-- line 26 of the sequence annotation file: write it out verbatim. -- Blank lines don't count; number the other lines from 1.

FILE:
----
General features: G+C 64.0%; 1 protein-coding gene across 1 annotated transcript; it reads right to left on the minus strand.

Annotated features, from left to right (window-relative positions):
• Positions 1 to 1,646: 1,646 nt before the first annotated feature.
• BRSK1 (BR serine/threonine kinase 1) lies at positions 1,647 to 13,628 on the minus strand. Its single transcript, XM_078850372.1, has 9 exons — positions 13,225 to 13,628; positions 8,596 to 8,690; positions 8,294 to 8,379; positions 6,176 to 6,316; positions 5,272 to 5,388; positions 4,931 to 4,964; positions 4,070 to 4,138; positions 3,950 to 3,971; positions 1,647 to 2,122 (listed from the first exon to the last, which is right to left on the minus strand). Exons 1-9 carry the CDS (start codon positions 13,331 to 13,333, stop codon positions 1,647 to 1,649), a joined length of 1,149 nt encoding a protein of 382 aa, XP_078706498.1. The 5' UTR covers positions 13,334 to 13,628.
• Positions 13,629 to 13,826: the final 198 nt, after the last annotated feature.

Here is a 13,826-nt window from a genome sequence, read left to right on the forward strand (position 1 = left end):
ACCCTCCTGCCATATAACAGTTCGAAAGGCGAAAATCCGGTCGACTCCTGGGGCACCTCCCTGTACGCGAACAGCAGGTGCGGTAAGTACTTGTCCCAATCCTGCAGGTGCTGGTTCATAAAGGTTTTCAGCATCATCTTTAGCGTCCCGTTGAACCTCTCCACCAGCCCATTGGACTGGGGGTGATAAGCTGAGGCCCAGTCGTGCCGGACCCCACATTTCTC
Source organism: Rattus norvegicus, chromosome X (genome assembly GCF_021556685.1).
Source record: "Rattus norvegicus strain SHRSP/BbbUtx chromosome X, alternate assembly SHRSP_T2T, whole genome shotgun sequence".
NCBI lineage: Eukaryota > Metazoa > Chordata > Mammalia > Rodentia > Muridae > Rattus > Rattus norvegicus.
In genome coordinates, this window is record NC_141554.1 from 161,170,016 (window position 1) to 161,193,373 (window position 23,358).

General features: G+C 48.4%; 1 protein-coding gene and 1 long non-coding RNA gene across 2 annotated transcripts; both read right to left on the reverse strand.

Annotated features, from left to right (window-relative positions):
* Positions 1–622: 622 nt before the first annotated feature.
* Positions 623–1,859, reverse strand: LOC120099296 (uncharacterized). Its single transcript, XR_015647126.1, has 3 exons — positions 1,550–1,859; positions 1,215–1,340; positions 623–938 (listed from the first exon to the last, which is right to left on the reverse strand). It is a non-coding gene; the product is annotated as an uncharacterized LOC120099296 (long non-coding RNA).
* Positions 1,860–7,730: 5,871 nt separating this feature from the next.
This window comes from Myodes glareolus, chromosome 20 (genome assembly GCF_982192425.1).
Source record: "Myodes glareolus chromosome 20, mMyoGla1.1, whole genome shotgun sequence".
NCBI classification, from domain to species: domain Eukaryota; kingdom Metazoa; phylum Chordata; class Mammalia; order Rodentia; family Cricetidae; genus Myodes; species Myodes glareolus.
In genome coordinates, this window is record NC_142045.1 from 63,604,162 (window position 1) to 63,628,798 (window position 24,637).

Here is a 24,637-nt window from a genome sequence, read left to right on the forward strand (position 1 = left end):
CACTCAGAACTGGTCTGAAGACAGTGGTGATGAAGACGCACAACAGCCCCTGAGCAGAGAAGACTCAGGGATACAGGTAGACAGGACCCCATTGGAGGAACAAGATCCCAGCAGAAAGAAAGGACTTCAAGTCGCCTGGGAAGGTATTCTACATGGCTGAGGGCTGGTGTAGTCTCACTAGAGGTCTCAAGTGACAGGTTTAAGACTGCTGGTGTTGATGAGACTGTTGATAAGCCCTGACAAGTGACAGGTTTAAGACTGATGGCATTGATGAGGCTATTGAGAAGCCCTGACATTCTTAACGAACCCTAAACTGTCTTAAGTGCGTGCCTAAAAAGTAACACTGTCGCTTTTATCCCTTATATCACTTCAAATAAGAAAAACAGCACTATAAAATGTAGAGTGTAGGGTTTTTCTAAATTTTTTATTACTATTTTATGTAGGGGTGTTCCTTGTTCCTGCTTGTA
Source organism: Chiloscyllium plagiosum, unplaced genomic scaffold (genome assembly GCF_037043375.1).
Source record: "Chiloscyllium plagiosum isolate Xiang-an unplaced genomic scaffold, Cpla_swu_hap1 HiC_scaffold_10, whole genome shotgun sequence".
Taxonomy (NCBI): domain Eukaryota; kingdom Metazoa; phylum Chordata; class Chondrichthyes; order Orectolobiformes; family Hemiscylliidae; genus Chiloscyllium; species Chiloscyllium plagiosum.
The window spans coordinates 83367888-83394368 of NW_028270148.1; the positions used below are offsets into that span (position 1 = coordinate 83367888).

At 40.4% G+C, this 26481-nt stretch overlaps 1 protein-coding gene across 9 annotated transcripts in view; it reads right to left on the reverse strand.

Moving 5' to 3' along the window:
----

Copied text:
The window spans coordinates 83367888-83394368 of NW_028270148.1; the positions used below are offsets into that span (position 1 = coordinate 83367888).